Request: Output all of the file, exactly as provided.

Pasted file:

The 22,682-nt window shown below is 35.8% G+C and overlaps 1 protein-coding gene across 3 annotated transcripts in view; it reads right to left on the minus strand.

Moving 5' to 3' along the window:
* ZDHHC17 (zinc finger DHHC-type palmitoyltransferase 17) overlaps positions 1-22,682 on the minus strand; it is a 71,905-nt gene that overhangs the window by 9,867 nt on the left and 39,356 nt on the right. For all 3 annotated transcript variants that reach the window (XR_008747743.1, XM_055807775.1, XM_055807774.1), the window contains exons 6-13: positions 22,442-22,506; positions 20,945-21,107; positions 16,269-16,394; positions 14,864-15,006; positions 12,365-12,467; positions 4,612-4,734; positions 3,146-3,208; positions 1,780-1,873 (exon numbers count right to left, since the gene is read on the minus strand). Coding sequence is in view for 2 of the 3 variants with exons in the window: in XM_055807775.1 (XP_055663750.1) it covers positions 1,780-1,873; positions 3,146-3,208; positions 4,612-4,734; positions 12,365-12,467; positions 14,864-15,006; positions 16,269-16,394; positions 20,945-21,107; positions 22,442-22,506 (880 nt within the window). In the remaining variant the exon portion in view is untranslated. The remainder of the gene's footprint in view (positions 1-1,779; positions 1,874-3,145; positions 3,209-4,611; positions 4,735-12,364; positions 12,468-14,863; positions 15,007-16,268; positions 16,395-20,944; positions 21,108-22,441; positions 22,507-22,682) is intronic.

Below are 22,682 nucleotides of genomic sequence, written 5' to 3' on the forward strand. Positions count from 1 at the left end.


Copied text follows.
The 22,682-nt window shown below is 35.8% G+C and overlaps 1 protein-coding gene across 3 annotated transcripts in view; it reads right to left on the minus strand.

Moving 5' to 3' along the window:
* ZDHHC17 (zinc finger DHHC-type palmitoyltransferase 17) overlaps positions 1-22,682 on the minus strand; it is a 71,905-nt gene that overhangs the window by 9,867 nt on the left and 39,356 nt on the right. For all 3 annotated transcript variants that reach the window (XR_008747743.1, XM_055807775.1, XM_055807774.1), the window contains exons 6-13: positions 22,442-22,506; positions 20,945-21,107; positions 16,269-16,394; positions 14,864-15,006; positions 12,365-12,467; positions 4,612-4,734; positions 3,146-3,208; positions 1,780-1,873 (exon numbers count right to left, since the gene is read on the minus strand). Coding sequence is in view for 2 of the 3 variants with exons in the window: in XM_055807775.1 (XP_055663750.1) it covers positions 1,780-1,873; positions 3,146-3,208; positions 4,612-4,734; positions 12,365-12,467; positions 14,864-15,006; positions 16,269-16,394; positions 20,945-21,107; positions 22,442-22,506 (880 nt within the window). In the remaining variant the exon portion in view is untranslated. The remainder of the gene's footprint in view (positions 1-1,779; positions 1,874-3,145; positions 3,209-4,611; positions 4,735-12,364; positions 12,468-14,863; positions 15,007-16,268; positions 16,395-20,944; positions 21,108-22,441; positions 22,507-22,682) is intronic.

Below are 22,682 nucleotides of genomic sequence, written 5' to 3' on the forward strand. Positions count from 1 at the left end.